I attended my first Carmichael Training Systems climbing camp in October of 2007. I was terrified. I had trained all summer just to be ready to survive the three day camp. I thought I was doing pretty well at the camp until the last day when we went out for a long group ride that included a fairly long climb. I was happy to be hanging out in front with the big boys on the bottom part of the climb. That didn`t last long. It took only a moment and I couldn`t see them anymore. Once I got to the top the front group was ready to go down. Imagine.

My CTS coach was there at the camp. I remember our conversation at the top of the hill before coming back down. “Tim, if these guys just keep training the way they normally train and if I train the way you tell  me to train according to the CTS protocols, could I ever beat them?” Tim quickly answered: “Absolutely.”

Fast forward to today. I am still being coached by CTS and I have attended more of their climbing camps. As we got going this morning on Stage 6 of the Amgen Tour of California, the first mountain stage of the week, I was hoping that all the hard work would pay off. Again we had to cut 15 miles out of the stage in order to finish ahead of the pros. We still ended up riding 100 miles and we climbed 12,595 feet. On the first big climb of the day, a Category 1 climb, most of the group rode the first 14 kilometers together. It is when we saw the “5 kilometer to the top” sign that people started positioning themselves. The pace increased and we drop a few guys. A bunch of us battled it out and the pace got even higher as we passed the “1 kilometer to go” sign. I did cross the KOM (King of the Mountain) line in first place.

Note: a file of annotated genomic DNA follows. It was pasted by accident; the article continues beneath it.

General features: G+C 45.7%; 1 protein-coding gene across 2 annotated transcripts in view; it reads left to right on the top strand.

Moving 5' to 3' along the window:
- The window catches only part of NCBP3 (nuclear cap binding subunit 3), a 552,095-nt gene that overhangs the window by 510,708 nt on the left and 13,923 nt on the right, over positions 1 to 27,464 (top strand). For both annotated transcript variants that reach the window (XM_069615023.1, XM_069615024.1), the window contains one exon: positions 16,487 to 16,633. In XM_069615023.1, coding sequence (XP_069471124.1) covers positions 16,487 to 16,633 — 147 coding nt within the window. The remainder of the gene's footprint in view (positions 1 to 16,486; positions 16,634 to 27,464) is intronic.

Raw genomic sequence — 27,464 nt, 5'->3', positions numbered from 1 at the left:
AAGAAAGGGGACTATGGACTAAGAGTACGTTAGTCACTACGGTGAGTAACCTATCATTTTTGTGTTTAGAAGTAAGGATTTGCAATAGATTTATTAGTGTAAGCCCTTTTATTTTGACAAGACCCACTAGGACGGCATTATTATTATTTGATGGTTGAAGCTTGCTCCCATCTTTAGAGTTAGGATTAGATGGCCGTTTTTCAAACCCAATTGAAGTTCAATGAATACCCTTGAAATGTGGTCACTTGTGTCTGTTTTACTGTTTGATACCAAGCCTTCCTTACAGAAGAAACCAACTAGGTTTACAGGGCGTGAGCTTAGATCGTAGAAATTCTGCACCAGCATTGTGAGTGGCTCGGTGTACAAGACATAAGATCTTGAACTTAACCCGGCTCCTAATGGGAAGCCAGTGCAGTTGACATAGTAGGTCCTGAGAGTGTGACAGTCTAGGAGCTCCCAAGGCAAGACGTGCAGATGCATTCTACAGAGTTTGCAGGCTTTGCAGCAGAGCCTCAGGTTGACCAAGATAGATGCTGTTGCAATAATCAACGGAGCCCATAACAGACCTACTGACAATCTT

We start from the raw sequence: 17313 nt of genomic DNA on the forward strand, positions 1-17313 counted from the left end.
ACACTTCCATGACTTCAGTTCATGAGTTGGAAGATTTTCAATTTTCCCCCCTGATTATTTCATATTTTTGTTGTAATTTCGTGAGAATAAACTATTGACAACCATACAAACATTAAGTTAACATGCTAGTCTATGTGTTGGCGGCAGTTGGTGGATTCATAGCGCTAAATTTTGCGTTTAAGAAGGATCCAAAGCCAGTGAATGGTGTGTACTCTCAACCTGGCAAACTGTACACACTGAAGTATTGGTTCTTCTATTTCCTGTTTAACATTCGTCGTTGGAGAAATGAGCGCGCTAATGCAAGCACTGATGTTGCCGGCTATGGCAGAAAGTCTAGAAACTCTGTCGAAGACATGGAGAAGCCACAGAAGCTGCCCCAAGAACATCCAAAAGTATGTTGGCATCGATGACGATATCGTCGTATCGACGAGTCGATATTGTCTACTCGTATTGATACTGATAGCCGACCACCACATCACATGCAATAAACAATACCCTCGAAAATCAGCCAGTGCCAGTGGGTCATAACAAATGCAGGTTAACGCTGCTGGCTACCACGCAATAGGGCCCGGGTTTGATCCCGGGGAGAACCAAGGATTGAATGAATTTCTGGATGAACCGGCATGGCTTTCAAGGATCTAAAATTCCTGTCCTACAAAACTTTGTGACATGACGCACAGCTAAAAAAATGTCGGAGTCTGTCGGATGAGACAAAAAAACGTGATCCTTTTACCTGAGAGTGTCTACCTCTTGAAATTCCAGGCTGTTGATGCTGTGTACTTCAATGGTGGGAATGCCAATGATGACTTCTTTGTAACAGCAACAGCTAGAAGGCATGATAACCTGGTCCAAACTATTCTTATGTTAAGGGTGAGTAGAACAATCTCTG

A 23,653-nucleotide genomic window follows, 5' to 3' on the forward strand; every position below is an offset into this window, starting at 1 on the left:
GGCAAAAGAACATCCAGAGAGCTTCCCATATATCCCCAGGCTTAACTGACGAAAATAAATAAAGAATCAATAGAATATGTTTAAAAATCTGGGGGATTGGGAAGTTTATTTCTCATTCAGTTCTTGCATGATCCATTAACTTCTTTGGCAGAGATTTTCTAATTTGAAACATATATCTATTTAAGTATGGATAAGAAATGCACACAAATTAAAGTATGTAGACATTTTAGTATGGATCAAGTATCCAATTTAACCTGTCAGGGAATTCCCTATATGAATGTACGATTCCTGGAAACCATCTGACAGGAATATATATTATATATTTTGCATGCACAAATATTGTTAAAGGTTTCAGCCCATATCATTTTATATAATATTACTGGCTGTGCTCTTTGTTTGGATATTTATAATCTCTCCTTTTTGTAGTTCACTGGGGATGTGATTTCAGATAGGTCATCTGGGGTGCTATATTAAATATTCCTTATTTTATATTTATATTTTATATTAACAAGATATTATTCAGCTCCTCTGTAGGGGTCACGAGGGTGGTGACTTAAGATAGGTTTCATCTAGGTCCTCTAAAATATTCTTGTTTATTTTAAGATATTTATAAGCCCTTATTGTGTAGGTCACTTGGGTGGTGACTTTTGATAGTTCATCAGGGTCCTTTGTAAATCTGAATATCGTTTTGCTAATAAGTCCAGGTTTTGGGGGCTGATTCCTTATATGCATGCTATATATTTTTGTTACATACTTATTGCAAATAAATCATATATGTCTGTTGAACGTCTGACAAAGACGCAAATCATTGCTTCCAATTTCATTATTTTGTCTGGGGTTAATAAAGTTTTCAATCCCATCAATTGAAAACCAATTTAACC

There is no question in my mind that CTS was instrumental in getting me from last on the climb to first on the climb. They have helped me raise my power, drop my weight, learn how to climb, climbing tactics and a whole lot more.  Climbing well is something most cyclists wish they could do. I know that most of my friends who ride bikes feel that way.

I have spent quite a bit of time this week riding with CTS coach Kirk Nordgren who is the General Manager of CTS’ Santa Ynez, CA training facility. I have known Kirk for a few years and I truly value his advice while we ride together, not to mention I enjoy being in his draft.

Well, because I want to share my passion for climbing with my friends and all of the readers of this blog, I was able to convince coach Kirk to offer a 15% discount to the readers of my blog on the next two CTS climbing camps in Santa Ynez, CA. The dates are June 13-16, 2012 and July 11-14, 2012. To obtain more information on these camps please click on the following links:



To get the 15% discount to these camps simply call Carmichael Training Systems Athlete Services at 866-355-0645 and let them know you were reading my blog.

Tomorrow is another mountain stage which includes a mountain top finish on Mount Baldy.  This will be another very epic day. I am not sure I can climb another 12,000 feet tomorrow but what the heck, let’s try.

Stage 6 Description

After a hiatus during the 2011 Amgen Tour of California, Big Bear Lake is back on the race map, challenging riders to face a daunting Stage 6, which will feature the first of the race’s “Daily Double”: Big Bear Climb and Mt. Baldy. If the 2010 route was a killer, this slightly toned down route will be a crusher. Stage 6 will be all about strategy as the riders will still be feeling the sting of the Bakersfield Time Trial from the day before. Will riders leave it all on the mountain climbs on Friday in hopes they can survive the brutal ascent to Mt. Baldy on Saturday? Or will they match the move of their nearest rivals and let Mt. Baldy decide the ultimate winner of the Amgen Leader Jersey? Or will there be a standout star that is capable of attacking both the Big Bear Climb and Mt. Baldy?

After a cruise down historic Sierra Highway, the racers will head into the Angeles National Forest. After a short stretch on Angeles Forest Highway, the route will turn onto Mt. Emma Road. Following the first climb of the day and then a descent to Fort Tejon Road, the first KOM at Mountain High ski area will be reached via a 12-mile climb to a 7,000-foot summit at Angeles Crest Highway. There will be a brief respite as the riders descend into Wrightwood and then over to Highway 138. The route will once again go vertical as it passes through Crestline and Lake Arrowhead, and then onto the Rim of the World Highway. Entering the Big Bear area, the riders will take the northern route around Big Bear Lake and then tackle the last ascent to the finish at a more than 7,000-foot elevation at the Snow Summit ski area.

Map of stage 6:


Profile of stage 6: